[OntVFR] FW: Ducati Confessions

Andrew Carlyle carlyle.andrew at gmail.com
Fri May 17 19:28:48 EDT 2019

Personal preference, body type, mindset or whatever plays a big part in all
this. I am reminded of the discussions about seats. One person will love
the stock seat, the next hate it and want to go aftermarket etc. Three
people will have wildly different opinions of a particular bike. Its a good
thing though because if we all liked exactly the same thing then the world
would be a pretty boring place.  I think Derrick's right that having a
selection of bikes would be the answer. But since that isn't practical for
most of us then bikes like the VFR tend to stand out as they can do a
number of things and do them well. On my VFR I did everything from long
distance touring to track days and it did a pretty good job of all that. I
loved all of my VFR's (over the years I had three different generations of
VFR) but eventually wanted to move on to something else. What is important
is that what you ride puts a smile on your face. All else is secondary.

On Fri, May 17, 2019 at 6:15 PM Derrick Csongradi <
derrick.csongradi at gmail.com> wrote:

> The solution is a Jay Leno’s garage. The choice is endless but many of are
> restricted to one choice. Insurance costs are restrictive in Canada. With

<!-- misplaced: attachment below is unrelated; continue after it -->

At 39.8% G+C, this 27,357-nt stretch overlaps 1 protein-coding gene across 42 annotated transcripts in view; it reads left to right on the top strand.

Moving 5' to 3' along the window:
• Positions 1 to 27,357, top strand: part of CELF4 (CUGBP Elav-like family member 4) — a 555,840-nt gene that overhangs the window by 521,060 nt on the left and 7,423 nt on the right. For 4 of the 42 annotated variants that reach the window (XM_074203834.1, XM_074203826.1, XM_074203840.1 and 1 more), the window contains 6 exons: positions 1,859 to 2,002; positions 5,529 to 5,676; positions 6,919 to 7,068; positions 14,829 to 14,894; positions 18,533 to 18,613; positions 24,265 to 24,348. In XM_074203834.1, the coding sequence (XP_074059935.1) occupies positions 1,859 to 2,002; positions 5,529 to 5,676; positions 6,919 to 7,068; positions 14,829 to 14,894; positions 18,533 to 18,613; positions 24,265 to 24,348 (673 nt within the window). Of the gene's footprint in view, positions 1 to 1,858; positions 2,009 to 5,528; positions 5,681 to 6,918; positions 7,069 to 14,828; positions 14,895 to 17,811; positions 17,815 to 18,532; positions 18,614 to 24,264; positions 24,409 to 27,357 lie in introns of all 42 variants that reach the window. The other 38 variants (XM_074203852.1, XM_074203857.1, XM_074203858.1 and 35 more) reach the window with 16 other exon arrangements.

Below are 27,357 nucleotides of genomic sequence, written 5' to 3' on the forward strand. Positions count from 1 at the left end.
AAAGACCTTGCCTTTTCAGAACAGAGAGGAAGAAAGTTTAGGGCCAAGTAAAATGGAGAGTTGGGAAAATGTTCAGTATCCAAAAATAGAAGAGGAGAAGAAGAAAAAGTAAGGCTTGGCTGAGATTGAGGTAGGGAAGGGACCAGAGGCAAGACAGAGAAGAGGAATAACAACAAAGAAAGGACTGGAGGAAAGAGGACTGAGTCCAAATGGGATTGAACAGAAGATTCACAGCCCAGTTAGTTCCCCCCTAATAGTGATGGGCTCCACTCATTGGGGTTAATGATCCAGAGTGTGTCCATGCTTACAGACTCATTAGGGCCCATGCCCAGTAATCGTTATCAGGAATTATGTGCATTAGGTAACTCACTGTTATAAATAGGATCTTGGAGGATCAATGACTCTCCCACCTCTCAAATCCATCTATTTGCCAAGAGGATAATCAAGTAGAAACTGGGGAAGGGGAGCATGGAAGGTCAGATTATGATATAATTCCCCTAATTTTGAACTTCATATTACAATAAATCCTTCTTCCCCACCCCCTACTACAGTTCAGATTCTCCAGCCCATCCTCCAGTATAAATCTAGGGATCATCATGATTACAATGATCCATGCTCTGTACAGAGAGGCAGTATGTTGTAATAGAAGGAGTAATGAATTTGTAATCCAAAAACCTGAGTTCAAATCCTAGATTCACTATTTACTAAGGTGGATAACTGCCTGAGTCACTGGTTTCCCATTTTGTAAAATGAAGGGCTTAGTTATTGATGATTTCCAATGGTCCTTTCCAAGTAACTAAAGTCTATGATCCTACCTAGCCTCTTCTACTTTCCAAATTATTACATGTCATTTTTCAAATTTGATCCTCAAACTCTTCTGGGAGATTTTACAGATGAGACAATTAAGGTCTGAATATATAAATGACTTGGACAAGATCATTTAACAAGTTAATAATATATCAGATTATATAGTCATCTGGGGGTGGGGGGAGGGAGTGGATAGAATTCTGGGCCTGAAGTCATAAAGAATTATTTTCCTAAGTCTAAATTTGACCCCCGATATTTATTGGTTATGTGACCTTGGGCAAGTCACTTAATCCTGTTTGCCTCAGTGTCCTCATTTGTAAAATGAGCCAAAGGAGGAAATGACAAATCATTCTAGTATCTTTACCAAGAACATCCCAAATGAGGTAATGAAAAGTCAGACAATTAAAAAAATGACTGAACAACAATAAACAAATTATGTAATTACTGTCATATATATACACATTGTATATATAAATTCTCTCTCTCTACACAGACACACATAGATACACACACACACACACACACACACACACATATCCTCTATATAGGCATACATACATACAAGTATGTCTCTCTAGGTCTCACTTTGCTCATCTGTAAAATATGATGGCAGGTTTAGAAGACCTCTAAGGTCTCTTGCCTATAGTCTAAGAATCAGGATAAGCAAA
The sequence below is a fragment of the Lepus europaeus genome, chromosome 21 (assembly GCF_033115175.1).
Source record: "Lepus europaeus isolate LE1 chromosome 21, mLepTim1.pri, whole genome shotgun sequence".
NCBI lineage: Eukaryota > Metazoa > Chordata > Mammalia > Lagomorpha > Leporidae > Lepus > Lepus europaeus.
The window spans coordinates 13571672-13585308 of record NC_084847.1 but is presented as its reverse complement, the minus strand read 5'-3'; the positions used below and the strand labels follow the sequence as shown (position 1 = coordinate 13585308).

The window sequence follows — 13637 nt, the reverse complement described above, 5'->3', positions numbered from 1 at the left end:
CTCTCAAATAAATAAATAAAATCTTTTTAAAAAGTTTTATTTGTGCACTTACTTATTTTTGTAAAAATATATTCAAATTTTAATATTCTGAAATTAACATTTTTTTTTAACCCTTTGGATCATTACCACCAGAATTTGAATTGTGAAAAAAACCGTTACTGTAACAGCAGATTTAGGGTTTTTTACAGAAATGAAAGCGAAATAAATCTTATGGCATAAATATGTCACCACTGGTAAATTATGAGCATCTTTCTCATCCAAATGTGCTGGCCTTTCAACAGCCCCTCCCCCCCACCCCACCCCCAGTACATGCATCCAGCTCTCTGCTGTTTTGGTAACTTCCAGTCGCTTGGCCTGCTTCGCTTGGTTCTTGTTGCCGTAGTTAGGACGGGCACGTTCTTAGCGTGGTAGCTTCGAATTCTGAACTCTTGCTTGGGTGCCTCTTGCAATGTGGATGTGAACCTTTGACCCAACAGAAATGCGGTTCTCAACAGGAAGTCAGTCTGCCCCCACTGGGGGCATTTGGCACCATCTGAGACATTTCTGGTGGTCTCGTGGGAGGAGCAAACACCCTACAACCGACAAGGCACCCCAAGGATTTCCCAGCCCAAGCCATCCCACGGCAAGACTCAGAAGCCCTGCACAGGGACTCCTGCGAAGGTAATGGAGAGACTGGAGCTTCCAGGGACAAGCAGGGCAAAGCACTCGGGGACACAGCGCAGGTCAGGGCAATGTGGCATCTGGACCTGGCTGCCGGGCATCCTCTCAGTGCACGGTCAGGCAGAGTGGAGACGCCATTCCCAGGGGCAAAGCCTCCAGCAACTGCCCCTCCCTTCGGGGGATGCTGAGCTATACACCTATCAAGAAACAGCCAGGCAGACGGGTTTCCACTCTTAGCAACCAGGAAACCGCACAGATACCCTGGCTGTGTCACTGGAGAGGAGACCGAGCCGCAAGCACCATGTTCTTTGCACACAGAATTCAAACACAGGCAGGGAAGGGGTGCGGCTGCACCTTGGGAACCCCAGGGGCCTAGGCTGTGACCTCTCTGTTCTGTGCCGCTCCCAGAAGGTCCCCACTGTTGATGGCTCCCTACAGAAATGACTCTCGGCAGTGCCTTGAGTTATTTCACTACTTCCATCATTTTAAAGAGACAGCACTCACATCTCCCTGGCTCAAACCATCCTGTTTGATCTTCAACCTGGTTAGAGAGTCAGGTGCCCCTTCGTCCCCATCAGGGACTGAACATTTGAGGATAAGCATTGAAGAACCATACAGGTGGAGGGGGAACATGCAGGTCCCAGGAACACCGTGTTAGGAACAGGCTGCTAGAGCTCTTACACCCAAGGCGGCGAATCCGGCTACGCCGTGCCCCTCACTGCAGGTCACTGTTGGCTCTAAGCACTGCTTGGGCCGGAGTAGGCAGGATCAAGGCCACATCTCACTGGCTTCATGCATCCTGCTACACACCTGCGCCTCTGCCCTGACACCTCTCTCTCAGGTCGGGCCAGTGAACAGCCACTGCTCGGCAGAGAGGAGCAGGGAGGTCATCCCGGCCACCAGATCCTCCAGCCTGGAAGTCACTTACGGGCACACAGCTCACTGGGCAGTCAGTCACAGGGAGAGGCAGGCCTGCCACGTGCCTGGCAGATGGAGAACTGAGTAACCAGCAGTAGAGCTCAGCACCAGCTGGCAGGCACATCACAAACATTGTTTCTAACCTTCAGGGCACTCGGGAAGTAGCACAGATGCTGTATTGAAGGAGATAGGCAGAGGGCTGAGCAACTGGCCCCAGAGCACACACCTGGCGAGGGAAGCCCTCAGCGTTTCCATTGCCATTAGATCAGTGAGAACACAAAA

> sadness I sold my VFR recently but most of my riding is long extended trips
> and the FJR was a compromise for my 60 yr old body.
> On Fri, May 17, 2019 at 5:52 PM David Davidson <did at rogers.com> wrote:
>> It’s funny how this, like many things in life, is all about what’s right
>> for the individual.
>> When I rode the GS1200 (which I assume is similar to the duke), I also
>> didn’t really get what the hype was all about.  The engine had tons of
>> power and the upright seating position was obviously very easy on the
>> rider; but it’s a big bike and a little top heavy for me.  Lots of riding
>> modes and suspension options.  Great for some people I’m sure, but just too
>> much for me to think about.  I guess it offers something very special for
>> those that prefer routes that offer some off-roading, but is very capable
>> on the pavement as well.
>> I’m sure a rider with the right ability gets a ton of fun from both these
>> bikes.
>> Not for me though.  Different four strokes for different folks.
>> ---David
>> On May 17, 2019, at 4:49 PM, Andrew Carlyle <carlyle.andrew at gmail.com>
>> wrote:
>> I have a 2015 Ducati Multi 1200S and after putting some 25,000 kilometers
>> on it my take is somewhat different. A couple of years ago I rode it to
>> California and back a trip of some 11,000 kilometers door to door. I know
>> everyone is different and each person can have a different experience on